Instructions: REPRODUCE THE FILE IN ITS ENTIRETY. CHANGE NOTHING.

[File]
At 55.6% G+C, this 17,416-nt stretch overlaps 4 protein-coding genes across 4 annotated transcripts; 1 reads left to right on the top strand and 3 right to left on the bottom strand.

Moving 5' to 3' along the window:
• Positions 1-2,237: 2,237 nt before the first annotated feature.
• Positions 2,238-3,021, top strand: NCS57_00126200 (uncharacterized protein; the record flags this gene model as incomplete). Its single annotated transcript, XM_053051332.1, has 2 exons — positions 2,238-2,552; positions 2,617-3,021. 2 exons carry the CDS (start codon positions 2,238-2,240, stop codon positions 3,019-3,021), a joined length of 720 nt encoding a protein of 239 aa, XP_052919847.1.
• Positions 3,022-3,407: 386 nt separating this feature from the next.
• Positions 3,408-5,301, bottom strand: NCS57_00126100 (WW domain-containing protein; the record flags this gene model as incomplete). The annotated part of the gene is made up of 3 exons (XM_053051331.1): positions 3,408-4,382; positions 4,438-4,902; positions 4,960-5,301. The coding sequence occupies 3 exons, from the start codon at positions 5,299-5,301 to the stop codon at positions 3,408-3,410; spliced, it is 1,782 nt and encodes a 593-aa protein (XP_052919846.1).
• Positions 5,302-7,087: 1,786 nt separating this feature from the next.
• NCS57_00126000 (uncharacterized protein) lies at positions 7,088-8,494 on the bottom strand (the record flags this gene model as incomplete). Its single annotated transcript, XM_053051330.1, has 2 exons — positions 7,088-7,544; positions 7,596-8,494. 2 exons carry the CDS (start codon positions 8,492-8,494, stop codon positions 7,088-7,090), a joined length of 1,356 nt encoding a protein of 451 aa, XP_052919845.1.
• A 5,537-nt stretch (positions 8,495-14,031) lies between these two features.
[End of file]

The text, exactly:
At 55.6% G+C, this 17,416-nt stretch overlaps 4 protein-coding genes across 4 annotated transcripts; 1 reads left to right on the top strand and 3 right to left on the bottom strand.

Moving 5' to 3' along the window:
• Positions 1-2,237: 2,237 nt before the first annotated feature.
• Positions 2,238-3,021, top strand: NCS57_00126200 (uncharacterized protein; the record flags this gene model as incomplete). Its single annotated transcript, XM_053051332.1, has 2 exons — positions 2,238-2,552; positions 2,617-3,021. 2 exons carry the CDS (start codon positions 2,238-2,240, stop codon positions 3,019-3,021), a joined length of 720 nt encoding a protein of 239 aa, XP_052919847.1.
• Positions 3,022-3,407: 386 nt separating this feature from the next.
• Positions 3,408-5,301, bottom strand: NCS57_00126100 (WW domain-containing protein; the record flags this gene model as incomplete). The annotated part of the gene is made up of 3 exons (XM_053051331.1): positions 3,408-4,382; positions 4,438-4,902; positions 4,960-5,301. The coding sequence occupies 3 exons, from the start codon at positions 5,299-5,301 to the stop codon at positions 3,408-3,410; spliced, it is 1,782 nt and encodes a 593-aa protein (XP_052919846.1).
• Positions 5,302-7,087: 1,786 nt separating this feature from the next.
• NCS57_00126000 (uncharacterized protein) lies at positions 7,088-8,494 on the bottom strand (the record flags this gene model as incomplete). Its single annotated transcript, XM_053051330.1, has 2 exons — positions 7,088-7,544; positions 7,596-8,494. 2 exons carry the CDS (start codon positions 8,492-8,494, stop codon positions 7,088-7,090), a joined length of 1,356 nt encoding a protein of 451 aa, XP_052919845.1.
• A 5,537-nt stretch (positions 8,495-14,031) lies between these two features.